Archive for Tuesday, May 1, 2012

100 years ago: Nearly a quarter of Kansas HS grads head to college

May 1, 2012


From the Lawrence Daily Journal-World for May 1, 1912:

  • "Twenty-three per cent of the high school students who graduated last spring in the state of Kansas entered college this fall according to a statement made last night by Prof. W. H. Johnson in addressing the Commercial club. There were 4,300 of these graduates and 910 of them entered college. Prof. Johnson was unable to state how many of these came to Lawrence and to Kansas University as the figures have not been given to his department as yet, but there between 600 and 700 Freshmen in the University."
  • "A petition is being circulated by girls of the Fine Arts school of the University for a new building that will be given over exclusively to their work. Much discussion of doing this has been going on for some time and frequent consultations have been held with various legislators in regard to seeing what can be done.... At present the K.U. Fine Arts school is not located in one place. Part of it is in North College and the other part is clear down town in the studios on the third floor of the Dick building at the corner of Massachusetts and Henry street... But there is no way by which all the classes can be held in North College. There is not the room. What is more the old building is dilapidated and no matter what expenditure is put on it the fact remains that the structure itself is very old, and the money put on repairs would go far toward the fund for a new building."
  • "Three county prisoners ran away yesterday. Sam Jackson, charged with selling liquor, ran away from the rock pile. Also Nute Owens and John Mills, in jail for stealing, broke away yesterday and were lost in the willows."
  • "Two small boys suspected of having stolen two suits of clothes from the Williams Pantatorium on Sunday night were arrested last night. It is alleged that the boys hid the clothes on the river and were discovered when they came to take them away. The boys were taken before county attorney Riling this afternoon for an investigation."
  • "The general Methodist conference began in Minneapolis, Minnesota, today with the interest of the delegates keen as to what action will be taken on the proposal to change the disciplinary rules prohibiting dancing, games of chance, theater going, circuses and horse racing as being a 'tendency toward worldliness.'"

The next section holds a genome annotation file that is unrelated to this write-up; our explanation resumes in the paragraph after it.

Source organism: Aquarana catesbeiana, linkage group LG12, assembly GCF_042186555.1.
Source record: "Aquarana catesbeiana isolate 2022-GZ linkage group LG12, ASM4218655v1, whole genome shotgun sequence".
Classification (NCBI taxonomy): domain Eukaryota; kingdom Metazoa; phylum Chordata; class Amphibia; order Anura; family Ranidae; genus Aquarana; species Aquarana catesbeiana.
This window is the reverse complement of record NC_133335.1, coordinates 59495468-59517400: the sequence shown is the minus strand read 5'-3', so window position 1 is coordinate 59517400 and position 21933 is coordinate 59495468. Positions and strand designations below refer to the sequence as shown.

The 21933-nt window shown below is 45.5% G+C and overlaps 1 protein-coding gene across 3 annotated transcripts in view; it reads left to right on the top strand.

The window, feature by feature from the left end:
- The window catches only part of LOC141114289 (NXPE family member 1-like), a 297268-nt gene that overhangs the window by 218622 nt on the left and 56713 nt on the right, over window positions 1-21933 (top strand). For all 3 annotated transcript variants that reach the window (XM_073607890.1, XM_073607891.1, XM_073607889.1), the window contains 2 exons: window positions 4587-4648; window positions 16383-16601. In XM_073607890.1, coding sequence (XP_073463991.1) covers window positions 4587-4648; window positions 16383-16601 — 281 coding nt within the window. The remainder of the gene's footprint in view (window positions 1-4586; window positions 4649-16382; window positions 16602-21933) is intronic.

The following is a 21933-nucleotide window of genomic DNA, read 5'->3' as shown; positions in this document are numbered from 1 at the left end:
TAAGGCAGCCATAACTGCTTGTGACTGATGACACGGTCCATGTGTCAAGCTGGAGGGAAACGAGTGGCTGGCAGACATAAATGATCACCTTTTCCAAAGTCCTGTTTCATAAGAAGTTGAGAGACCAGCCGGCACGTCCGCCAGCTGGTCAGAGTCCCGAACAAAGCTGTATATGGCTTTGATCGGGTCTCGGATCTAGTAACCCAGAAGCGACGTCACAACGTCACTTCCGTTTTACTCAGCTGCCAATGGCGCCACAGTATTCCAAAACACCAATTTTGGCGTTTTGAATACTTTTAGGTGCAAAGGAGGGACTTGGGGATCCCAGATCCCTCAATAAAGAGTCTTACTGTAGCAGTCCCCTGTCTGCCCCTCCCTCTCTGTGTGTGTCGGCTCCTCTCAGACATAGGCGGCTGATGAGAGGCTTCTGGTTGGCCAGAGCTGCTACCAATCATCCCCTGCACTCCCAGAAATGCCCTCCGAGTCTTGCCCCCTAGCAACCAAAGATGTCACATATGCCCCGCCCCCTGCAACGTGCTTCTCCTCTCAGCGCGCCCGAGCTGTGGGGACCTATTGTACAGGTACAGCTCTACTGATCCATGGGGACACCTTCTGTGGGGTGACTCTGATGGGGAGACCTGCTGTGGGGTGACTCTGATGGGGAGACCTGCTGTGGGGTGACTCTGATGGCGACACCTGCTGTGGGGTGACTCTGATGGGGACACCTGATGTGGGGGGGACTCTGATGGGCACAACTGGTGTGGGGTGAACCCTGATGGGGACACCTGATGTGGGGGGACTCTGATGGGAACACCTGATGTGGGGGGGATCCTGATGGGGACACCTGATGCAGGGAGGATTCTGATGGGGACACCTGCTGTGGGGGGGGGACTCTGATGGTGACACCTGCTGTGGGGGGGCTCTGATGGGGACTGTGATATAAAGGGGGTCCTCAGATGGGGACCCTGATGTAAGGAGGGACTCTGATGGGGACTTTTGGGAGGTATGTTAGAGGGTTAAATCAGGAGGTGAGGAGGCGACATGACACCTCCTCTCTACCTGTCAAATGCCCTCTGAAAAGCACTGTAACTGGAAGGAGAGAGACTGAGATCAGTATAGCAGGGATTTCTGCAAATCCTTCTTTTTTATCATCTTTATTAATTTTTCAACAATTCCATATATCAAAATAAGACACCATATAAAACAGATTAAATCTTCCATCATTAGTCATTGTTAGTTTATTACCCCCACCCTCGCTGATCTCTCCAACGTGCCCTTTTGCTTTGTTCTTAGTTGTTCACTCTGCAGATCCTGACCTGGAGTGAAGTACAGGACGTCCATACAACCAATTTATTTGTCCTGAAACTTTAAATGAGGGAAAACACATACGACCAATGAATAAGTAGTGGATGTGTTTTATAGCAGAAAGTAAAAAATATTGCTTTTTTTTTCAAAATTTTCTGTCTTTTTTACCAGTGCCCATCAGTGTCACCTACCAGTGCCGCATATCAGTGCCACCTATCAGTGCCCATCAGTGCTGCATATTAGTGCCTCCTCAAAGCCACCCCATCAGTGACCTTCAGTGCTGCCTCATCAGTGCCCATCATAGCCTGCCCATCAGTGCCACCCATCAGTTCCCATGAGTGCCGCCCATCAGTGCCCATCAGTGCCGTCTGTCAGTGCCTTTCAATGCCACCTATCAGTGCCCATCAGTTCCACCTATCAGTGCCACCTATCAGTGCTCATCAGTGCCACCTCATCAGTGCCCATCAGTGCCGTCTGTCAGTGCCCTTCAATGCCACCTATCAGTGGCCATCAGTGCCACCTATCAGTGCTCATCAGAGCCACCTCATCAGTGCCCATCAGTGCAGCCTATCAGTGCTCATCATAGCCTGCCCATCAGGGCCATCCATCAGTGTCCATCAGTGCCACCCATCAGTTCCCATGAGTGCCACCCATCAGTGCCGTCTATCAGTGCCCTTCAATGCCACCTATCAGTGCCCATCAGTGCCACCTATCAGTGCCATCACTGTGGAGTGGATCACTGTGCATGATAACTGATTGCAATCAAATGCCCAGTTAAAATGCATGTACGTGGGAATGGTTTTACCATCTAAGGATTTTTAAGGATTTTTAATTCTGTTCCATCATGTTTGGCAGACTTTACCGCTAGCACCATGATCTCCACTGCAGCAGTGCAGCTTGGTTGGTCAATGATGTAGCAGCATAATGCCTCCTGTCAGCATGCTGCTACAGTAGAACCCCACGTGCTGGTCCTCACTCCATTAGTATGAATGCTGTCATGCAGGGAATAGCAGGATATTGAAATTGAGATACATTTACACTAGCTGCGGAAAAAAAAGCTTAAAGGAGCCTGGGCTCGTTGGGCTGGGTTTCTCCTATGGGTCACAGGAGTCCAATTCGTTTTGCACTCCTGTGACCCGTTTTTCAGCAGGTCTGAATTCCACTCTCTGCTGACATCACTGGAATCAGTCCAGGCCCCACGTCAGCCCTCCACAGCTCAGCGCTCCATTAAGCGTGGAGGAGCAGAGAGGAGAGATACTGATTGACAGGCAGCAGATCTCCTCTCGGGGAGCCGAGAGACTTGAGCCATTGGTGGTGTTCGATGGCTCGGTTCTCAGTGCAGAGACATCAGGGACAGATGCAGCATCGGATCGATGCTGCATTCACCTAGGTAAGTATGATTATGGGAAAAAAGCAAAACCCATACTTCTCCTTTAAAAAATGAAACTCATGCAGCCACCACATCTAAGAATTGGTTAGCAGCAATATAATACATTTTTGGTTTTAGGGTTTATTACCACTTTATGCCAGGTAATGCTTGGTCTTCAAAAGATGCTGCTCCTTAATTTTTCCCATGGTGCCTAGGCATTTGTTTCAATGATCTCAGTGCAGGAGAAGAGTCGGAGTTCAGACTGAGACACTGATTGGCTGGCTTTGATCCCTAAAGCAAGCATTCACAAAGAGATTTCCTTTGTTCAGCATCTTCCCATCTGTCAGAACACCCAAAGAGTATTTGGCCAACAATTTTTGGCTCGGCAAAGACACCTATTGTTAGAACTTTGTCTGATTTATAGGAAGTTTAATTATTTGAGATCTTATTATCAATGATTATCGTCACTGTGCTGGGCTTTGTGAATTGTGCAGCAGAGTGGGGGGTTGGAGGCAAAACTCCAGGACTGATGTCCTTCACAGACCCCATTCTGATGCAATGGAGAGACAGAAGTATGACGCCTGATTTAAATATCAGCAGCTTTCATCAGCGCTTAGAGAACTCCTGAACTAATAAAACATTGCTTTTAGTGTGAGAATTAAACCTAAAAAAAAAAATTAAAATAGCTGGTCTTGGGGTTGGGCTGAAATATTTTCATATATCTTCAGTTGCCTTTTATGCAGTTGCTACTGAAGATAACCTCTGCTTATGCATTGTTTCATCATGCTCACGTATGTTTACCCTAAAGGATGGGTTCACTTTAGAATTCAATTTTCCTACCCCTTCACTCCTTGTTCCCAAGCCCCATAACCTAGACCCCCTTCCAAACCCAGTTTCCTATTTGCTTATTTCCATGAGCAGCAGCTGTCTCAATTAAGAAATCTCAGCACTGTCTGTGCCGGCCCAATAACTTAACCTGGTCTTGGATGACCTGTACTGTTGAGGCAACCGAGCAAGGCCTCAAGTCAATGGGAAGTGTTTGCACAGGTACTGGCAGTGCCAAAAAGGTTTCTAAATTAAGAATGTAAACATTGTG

average 5 years, 12 months ago

The 'nearly a quarter' doesn't mean quite what you'd think with a modern mindset. There were somewhere around 30,000 18-year-olds in Kansas in 1912 (the state's population has only doubled in that timeframe). Around 15% of them got High School degrees. A quarter of those (under 4% of that cohort) went to college.

The "8th Grade Diploma" was a fairly credible credential back then. A high school diploma meant quite a bit and qualified you for quite a bit. Unfortunately, while plenty of today's students graduate high school with enough skill to succeed in many jobs, the high school diploma alone doesn't connote even basic literacy or checkbook-balancing math. So, we send them to college to get a degree that (hopefully) proves they learned what was taught in high school.

Sarah St. John 5 years, 12 months ago

Thank you for the elucidation, Average.

Weiser, I wish with all my heart that I could provide more info on the Pantatorium. I did find myself wishing that it was an emporium for pants, and actually I think it wasn't too far from that (a retail store for clothes, among other things). But my guess is that the "pan" part of the name was supposed to connote "all," as it is used that way as a prefix even now. Combined with "emporium" (what we'd probably think of as a general store), "Pantatorium" was maybe a lovely 1912 word meaning "A store that sells all of everything!"

Stephanie Hull 5 years, 12 months ago

Thanks Sarah! I laughed when I read that word. I imagined a huge, garish showroom full of just pants, but your explanation seems far more likely.

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